Why Food Banks are not the solution

Save the Children announced this week that it has launched its first appeal to support UK children.

The BBC have also made this film about the growing demand on a food bank in Coventry.

A while back I wrote about Live Below the Line which is an initiative by The Global Poverty Project and Christian Aid to highlight what it is like to, well, Live Below the Line. I was so shocked at what they suggested to buy in order to stay within budget, which included a bag of 20 sausages for £1 and bargain sliced white bread at 47p. This prompted me to see exactly how little money I could feed myself on and still have a healthy balanced diet. I called it Not Living Below the Line.

So how are all these connected? Because I do not believe that Food Banks are the solution to food poverty. Learning to cook is.

Arlene Phillips is supporting the Save the Children campaign as she remembers her child hood where her mom have to make an eat or heat choice. I too remember having to eek out the one shilling for the gas meter, and frost on the inside of my bedroom window, but my nan managed to feed our family on what was probably a below the line budget, because she knew how to cook. She stretched meals. The leg of lamb on Sunday re appeared in a number of meals throughout week. And she never, ever threw food away.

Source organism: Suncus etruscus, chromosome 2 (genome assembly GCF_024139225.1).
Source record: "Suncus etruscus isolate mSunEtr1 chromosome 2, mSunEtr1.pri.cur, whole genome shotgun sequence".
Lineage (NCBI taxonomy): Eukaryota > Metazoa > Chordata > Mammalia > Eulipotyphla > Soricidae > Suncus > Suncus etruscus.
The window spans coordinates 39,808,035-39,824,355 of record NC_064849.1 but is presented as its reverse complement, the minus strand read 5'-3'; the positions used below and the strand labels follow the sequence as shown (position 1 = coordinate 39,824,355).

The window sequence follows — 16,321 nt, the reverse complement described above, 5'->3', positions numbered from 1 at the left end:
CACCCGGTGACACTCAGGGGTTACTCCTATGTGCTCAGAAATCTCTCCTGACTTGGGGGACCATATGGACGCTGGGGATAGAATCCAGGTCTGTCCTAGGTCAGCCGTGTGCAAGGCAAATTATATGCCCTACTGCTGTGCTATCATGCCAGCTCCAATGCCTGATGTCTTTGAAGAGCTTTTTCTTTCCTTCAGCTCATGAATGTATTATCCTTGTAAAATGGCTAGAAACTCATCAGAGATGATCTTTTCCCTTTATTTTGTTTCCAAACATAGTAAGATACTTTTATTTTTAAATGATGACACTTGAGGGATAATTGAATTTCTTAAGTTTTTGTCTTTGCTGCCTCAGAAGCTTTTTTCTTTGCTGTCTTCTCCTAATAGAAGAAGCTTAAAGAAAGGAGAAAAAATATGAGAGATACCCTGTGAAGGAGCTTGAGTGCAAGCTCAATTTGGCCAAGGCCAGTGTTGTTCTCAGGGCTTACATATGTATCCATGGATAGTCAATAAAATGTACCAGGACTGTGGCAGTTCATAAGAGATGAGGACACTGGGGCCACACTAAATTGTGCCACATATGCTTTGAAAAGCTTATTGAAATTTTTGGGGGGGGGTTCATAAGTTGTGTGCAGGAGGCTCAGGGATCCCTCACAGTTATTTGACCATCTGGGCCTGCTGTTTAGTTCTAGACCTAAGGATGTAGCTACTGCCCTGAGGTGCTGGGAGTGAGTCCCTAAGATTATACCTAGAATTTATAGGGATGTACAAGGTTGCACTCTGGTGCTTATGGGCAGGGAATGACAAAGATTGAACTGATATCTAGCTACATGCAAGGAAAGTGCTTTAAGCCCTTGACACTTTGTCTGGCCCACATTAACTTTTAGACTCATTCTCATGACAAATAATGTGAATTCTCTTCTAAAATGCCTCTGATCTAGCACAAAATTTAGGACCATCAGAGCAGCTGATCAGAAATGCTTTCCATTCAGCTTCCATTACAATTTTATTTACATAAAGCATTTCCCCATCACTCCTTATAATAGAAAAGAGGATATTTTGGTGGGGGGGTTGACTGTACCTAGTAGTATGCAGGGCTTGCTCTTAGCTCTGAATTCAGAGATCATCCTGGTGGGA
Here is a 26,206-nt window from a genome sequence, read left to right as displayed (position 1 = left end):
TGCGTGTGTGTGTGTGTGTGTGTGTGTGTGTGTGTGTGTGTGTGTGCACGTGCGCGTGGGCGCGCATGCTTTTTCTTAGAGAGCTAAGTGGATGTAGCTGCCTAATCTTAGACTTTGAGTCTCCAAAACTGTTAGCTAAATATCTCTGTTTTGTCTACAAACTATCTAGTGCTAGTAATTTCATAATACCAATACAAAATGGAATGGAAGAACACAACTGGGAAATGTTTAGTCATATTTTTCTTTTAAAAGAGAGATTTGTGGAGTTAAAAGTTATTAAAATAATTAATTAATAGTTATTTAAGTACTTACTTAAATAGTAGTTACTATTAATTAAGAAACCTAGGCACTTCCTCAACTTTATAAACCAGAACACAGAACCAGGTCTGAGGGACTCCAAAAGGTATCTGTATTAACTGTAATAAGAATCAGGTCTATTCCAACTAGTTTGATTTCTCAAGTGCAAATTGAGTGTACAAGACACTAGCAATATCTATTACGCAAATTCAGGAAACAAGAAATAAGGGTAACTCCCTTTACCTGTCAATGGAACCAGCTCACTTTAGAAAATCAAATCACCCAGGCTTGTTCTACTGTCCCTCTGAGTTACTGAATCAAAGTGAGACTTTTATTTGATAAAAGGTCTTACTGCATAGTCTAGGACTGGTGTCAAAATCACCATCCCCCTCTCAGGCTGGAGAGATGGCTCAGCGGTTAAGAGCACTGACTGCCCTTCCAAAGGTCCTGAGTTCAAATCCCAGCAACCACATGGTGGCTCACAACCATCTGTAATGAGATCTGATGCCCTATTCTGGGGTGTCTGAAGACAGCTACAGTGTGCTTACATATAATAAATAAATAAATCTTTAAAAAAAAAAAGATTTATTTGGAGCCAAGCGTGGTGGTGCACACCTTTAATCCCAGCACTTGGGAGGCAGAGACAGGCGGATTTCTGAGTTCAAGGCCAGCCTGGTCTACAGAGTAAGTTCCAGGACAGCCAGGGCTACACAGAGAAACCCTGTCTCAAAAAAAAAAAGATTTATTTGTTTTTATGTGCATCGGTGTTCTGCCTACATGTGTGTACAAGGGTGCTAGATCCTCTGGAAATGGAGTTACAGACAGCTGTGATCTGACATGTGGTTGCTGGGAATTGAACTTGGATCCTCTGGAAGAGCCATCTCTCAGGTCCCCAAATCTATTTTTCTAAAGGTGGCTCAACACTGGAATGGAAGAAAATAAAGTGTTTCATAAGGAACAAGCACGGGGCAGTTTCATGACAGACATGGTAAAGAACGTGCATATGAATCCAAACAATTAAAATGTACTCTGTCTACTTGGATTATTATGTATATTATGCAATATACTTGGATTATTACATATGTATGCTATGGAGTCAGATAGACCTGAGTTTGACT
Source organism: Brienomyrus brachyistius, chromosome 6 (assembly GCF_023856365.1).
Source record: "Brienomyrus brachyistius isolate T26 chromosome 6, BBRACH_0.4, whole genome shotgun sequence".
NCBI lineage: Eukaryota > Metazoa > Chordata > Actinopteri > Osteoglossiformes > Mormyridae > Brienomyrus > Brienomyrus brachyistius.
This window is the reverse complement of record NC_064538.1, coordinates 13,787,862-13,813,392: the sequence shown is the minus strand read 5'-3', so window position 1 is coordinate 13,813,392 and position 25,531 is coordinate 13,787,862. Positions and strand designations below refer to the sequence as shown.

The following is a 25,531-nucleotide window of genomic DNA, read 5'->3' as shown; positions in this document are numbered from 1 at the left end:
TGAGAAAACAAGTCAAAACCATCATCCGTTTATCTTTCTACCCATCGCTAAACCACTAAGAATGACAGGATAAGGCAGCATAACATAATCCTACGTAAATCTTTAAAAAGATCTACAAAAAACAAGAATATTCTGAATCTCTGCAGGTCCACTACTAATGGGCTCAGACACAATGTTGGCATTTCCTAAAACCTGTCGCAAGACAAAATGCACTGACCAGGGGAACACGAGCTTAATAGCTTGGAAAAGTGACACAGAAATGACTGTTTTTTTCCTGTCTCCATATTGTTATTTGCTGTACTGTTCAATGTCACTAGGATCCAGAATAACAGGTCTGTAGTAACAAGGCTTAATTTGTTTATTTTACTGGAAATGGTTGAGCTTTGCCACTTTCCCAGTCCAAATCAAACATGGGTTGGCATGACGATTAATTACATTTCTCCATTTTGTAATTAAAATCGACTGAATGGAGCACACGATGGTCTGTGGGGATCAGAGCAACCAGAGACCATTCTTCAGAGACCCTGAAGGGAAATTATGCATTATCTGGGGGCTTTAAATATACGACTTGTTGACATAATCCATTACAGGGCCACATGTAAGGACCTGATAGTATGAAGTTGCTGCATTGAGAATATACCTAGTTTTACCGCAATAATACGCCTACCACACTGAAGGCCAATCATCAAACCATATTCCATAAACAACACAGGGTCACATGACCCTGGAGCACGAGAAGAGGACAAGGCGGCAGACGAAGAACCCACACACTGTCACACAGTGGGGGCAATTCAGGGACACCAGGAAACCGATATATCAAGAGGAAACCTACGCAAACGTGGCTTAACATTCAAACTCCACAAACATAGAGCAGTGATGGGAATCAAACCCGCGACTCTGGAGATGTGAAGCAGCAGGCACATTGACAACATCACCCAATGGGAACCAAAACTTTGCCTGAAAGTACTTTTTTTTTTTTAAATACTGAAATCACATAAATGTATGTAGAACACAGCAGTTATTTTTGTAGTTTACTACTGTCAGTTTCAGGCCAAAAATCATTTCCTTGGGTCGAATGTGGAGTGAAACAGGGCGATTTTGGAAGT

It is shocking that in the UK that there are families that are not able to afford decent food. And many are families that are in paid employment, yet are in debt (and debt can happen for many reasons) or don’t earn enough to meet the rent, heat and food bills. Others are are on benefits (and none of use are immune from unemployment). And these families are having to choose to eat or heat. Everyday.

So if a food bank is not a solution, what is?

I love the old saying, ‘give a man a fish and you feed him for a day, give a man a rod and you feed him for life’. My modern version is ‘give a family a tin of soup and you feed them for a day, give a family a bag of lentils, carrots and onions, and cooking lessons, and you feed them for a week’. It’s less catchy of course but more relevant in an inner city, as a rod won’t help you much in Birmingham, even if we have more miles of canals than Venice.

When you consider the amount of food the average supermarkets throws away at the end of each day I have real sympathy for the freegan movement. Some have even suggested that we steal from supermarkets.

And the average family apparently bins £300 of wasted food a year. Mainly I suspect because supermarkets bombard us with BOGOF offers that are designed to make us spend more and buy more than we need.

Surely there is a way that charities and supermarkets can work together to reduce food waste? Can we provide not just food at the food bank but also an opportunity for families who feed their children chicken nuggets because the don’t think they can afford fruit and vegetables. Can we teach the art of cooking and families eating together?